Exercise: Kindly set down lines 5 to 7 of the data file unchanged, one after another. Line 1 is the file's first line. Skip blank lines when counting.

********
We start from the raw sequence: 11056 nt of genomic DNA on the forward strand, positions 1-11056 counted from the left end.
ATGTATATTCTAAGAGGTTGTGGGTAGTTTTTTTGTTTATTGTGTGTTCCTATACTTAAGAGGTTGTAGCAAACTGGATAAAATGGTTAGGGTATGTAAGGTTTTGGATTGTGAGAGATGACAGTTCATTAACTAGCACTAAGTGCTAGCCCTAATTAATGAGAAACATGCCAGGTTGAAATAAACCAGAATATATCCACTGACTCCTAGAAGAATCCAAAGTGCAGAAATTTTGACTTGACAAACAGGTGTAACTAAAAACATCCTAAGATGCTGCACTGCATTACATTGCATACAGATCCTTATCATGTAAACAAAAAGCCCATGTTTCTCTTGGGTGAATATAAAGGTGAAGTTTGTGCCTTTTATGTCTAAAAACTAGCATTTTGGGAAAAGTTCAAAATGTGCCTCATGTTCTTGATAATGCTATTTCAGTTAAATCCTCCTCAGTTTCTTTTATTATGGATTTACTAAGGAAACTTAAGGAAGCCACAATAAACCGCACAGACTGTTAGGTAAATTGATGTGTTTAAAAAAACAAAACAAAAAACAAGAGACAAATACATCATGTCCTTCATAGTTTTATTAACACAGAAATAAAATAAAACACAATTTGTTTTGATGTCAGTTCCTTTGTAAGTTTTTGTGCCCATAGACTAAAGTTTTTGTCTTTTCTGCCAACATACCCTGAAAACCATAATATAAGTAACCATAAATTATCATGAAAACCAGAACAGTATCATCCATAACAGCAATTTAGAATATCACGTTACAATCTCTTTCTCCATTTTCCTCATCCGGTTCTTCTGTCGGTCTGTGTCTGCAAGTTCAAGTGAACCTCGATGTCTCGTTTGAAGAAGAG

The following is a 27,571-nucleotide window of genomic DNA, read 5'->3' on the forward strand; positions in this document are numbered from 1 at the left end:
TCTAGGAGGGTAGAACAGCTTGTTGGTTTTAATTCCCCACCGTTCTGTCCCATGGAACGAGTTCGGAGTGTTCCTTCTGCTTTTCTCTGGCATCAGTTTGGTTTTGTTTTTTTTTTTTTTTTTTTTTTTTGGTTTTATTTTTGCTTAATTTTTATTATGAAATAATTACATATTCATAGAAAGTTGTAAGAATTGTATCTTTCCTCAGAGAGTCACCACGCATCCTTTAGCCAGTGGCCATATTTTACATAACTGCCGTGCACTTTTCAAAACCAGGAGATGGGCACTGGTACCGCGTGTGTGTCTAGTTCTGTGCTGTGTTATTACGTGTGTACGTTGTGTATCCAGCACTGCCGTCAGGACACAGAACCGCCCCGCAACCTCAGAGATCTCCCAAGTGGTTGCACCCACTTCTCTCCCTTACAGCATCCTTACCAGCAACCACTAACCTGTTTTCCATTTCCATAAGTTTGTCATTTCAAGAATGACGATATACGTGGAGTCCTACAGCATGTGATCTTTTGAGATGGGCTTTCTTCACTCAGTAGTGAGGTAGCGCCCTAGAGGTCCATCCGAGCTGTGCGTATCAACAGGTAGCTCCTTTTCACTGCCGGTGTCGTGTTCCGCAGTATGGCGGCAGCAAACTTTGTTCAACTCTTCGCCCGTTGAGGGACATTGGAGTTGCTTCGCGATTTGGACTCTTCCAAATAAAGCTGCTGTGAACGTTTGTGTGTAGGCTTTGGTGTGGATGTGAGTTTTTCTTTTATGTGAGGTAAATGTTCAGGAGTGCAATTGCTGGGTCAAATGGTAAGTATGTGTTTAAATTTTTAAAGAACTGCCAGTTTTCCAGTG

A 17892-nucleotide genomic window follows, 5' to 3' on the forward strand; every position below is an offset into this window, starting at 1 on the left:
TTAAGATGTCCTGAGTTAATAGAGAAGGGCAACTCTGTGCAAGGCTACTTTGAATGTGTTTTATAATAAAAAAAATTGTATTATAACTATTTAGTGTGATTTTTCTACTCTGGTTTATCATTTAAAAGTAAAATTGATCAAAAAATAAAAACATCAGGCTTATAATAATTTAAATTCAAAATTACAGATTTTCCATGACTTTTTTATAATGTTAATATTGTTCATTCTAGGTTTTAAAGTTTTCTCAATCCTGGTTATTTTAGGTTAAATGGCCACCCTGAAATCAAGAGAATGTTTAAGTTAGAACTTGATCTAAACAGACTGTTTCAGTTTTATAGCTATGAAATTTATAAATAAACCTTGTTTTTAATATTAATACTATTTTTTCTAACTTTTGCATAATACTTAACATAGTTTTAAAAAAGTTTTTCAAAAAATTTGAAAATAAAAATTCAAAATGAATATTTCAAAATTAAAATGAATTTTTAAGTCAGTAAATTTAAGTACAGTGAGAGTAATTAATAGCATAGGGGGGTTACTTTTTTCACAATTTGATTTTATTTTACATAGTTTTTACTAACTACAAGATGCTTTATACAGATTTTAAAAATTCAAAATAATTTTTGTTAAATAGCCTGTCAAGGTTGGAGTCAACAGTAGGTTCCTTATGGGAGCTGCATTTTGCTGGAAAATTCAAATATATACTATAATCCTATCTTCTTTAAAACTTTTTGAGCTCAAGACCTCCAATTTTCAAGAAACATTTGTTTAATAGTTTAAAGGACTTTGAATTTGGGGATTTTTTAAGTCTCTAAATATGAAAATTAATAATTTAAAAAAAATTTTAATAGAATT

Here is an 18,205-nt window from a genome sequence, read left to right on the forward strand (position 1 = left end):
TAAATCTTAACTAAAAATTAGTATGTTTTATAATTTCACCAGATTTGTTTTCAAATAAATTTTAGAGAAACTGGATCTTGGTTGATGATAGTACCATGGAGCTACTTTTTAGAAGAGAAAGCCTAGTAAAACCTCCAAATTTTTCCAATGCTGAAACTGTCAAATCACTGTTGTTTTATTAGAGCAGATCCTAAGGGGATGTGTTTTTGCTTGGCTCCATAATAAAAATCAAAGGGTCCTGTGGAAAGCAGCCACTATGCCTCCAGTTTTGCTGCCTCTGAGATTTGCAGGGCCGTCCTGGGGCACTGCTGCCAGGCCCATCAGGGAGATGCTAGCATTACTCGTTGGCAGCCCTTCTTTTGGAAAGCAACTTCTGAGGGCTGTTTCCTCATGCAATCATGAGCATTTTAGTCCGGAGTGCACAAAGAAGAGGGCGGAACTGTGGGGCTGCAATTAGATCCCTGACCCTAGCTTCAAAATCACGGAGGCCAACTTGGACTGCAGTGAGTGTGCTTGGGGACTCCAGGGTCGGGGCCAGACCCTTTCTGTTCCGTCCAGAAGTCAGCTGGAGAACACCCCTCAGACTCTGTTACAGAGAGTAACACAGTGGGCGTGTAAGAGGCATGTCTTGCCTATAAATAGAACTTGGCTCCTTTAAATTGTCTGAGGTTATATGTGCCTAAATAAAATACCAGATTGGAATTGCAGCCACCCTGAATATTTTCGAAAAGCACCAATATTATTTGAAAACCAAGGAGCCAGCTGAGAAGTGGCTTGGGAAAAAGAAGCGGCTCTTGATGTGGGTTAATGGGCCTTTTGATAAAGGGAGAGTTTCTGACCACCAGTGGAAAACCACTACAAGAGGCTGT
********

A 17892-nucleotide genomic window follows, 5' to 3' on the forward strand; every position below is an offset into this window, starting at 1 on the left:
TTAAGATGTCCTGAGTTAATAGAGAAGGGCAACTCTGTGCAAGGCTACTTTGAATGTGTTTTATAATAAAAAAAATTGTATTATAACTATTTAGTGTGATTTTTCTACTCTGGTTTATCATTTAAAAGTAAAATTGATCAAAAAATAAAAACATCAGGCTTATAATAATTTAAATTCAAAATTACAGATTTTCCATGACTTTTTTATAATGTTAATATTGTTCATTCTAGGTTTTAAAGTTTTCTCAATCCTGGTTATTTTAGGTTAAATGGCCACCCTGAAATCAAGAGAATGTTTAAGTTAGAACTTGATCTAAACAGACTGTTTCAGTTTTATAGCTATGAAATTTATAAATAAACCTTGTTTTTAATATTAATACTATTTTTTCTAACTTTTGCATAATACTTAACATAGTTTTAAAAAAGTTTTTCAAAAAATTTGAAAATAAAAATTCAAAATGAATATTTCAAAATTAAAATGAATTTTTAAGTCAGTAAATTTAAGTACAGTGAGAGTAATTAATAGCATAGGGGGGTTACTTTTTTCACAATTTGATTTTATTTTACATAGTTTTTACTAACTACAAGATGCTTTATACAGATTTTAAAAATTCAAAATAATTTTTGTTAAATAGCCTGTCAAGGTTGGAGTCAACAGTAGGTTCCTTATGGGAGCTGCATTTTGCTGGAAAATTCAAATATATACTATAATCCTATCTTCTTTAAAACTTTTTGAGCTCAAGACCTCCAATTTTCAAGAAACATTTGTTTAATAGTTTAAAGGACTTTGAATTTGGGGATTTTTTAAGTCTCTAAATATGAAAATTAATAATTTAAAAAAAATTTTAATAGAATT

Here is an 18,205-nt window from a genome sequence, read left to right on the forward strand (position 1 = left end):